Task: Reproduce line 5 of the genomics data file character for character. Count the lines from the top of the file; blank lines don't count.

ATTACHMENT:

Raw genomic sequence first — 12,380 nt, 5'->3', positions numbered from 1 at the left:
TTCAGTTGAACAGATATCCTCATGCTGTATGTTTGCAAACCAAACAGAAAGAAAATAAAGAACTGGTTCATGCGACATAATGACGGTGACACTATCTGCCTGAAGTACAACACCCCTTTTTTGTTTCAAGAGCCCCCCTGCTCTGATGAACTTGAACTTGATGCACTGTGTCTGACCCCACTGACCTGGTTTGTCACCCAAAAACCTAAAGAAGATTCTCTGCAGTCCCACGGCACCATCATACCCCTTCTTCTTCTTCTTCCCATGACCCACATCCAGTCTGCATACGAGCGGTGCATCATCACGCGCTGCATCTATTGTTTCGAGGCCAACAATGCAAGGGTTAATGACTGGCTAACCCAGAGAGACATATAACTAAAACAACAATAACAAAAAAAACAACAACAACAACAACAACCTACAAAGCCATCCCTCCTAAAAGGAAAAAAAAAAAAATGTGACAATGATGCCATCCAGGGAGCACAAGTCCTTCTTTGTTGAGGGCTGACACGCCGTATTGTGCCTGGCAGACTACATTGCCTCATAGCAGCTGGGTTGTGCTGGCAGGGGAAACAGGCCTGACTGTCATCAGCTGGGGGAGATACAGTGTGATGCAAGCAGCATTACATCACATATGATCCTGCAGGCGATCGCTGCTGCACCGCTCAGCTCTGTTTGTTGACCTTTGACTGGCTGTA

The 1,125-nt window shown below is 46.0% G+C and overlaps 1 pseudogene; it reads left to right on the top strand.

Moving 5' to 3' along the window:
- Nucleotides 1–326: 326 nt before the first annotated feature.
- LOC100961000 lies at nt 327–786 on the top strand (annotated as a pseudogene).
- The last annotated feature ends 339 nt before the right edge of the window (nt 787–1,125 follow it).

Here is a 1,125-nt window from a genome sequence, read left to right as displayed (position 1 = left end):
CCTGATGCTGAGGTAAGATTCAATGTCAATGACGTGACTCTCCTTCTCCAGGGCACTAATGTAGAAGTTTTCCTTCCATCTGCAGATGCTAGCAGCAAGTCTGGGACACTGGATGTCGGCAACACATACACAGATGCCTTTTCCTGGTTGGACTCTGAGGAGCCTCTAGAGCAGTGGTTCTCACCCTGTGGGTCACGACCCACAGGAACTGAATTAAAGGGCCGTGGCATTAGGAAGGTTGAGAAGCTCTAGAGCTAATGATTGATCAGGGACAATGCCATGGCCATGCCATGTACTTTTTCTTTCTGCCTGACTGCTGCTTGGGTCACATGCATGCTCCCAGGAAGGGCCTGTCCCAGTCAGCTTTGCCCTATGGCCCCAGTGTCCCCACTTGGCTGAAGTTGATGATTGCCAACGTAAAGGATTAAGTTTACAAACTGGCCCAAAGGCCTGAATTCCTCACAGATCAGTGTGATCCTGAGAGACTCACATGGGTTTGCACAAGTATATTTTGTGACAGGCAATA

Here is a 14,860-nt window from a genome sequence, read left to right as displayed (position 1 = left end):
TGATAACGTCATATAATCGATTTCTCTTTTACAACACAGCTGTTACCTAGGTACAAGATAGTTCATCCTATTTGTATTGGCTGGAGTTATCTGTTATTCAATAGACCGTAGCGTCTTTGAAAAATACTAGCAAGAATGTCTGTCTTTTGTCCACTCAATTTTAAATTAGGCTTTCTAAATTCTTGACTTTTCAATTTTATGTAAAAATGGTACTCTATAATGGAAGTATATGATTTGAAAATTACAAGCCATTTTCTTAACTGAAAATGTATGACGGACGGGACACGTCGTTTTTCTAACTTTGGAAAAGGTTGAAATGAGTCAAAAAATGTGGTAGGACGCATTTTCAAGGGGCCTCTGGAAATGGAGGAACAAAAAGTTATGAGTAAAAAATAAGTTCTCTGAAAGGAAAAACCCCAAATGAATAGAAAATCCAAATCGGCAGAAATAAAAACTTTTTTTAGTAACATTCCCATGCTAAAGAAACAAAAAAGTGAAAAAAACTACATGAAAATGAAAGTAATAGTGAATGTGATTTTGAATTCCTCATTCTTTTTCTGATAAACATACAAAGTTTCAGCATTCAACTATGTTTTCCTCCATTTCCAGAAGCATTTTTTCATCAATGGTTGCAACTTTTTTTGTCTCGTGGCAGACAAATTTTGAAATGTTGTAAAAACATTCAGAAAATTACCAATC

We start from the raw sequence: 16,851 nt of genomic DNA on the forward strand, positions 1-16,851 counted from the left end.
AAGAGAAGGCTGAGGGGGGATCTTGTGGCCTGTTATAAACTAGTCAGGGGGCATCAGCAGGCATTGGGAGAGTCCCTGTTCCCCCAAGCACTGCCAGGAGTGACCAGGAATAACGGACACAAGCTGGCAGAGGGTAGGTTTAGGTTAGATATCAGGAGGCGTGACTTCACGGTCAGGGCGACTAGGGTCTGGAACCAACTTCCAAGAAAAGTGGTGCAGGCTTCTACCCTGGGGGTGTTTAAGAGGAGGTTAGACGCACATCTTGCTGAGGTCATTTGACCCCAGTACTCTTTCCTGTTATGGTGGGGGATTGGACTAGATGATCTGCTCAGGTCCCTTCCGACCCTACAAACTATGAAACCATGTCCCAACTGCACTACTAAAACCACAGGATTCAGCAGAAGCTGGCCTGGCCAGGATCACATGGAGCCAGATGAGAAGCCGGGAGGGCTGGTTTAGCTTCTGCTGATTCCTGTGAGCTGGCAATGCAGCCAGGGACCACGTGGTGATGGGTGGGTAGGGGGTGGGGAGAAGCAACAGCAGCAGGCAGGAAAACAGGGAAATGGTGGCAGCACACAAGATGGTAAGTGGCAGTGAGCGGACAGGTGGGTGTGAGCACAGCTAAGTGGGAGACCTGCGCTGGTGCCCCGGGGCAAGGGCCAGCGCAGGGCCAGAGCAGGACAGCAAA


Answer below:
- Nucleotides 1–326: 326 nt before the first annotated feature.